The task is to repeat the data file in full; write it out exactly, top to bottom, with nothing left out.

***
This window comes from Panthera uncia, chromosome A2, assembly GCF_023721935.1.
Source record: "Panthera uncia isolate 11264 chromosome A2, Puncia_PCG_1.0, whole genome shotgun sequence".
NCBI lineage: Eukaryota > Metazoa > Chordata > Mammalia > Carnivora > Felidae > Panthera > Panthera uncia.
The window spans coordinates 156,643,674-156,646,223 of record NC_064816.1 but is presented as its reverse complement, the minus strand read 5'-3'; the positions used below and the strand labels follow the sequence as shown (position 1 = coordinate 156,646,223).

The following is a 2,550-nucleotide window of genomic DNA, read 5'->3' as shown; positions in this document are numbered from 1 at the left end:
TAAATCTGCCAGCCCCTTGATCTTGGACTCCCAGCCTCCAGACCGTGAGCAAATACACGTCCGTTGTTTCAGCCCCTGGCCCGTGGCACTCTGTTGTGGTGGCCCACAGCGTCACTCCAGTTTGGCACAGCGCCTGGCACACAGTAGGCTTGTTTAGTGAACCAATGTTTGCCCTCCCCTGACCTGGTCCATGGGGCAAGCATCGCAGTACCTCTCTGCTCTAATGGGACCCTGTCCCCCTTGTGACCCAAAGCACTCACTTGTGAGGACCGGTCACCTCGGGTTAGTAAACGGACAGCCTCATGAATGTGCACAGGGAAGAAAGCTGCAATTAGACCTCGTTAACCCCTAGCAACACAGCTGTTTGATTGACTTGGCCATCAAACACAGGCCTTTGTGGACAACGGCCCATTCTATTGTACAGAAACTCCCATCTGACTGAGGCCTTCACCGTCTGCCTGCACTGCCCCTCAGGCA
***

This window comes from Panthera uncia, chromosome A2, assembly GCF_023721935.1.
Source record: "Panthera uncia isolate 11264 chromosome A2, Puncia_PCG_1.0, whole genome shotgun sequence".
NCBI lineage: Eukaryota > Metazoa > Chordata > Mammalia > Carnivora > Felidae > Panthera > Panthera uncia.
The window spans coordinates 156,643,674-156,646,223 of record NC_064816.1 but is presented as its reverse complement, the minus strand read 5'-3'; the positions used below and the strand labels follow the sequence as shown (position 1 = coordinate 156,646,223).

The following is a 2,550-nucleotide window of genomic DNA, read 5'->3' as shown; positions in this document are numbered from 1 at the left end:
TAAATCTGCCAGCCCCTTGATCTTGGACTCCCAGCCTCCAGACCGTGAGCAAATACACGTCCGTTGTTTCAGCCCCTGGCCCGTGGCACTCTGTTGTGGTGGCCCACAGCGTCACTCCAGTTTGGCACAGCGCCTGGCACACAGTAGGCTTGTTTAGTGAACCAATGTTTGCCCTCCCCTGACCTGGTCCATGGGGCAAGCATCGCAGTACCTCTCTGCTCTAATGGGACCCTGTCCCCCTTGTGACCCAAAGCACTCACTTGTGAGGACCGGTCACCTCGGGTTAGTAAACGGACAGCCTCATGAATGTGCACAGGGAAGAAAGCTGCAATTAGACCTCGTTAACCCCTAGCAACACAGCTGTTTGATTGACTTGGCCATCAAACACAGGCCTTTGTGGACAACGGCCCATTCTATTGTACAGAAACTCCCATCTGACTGAGGCCTTCACCGTCTGCCTGCACTGCCCCTCAGGCA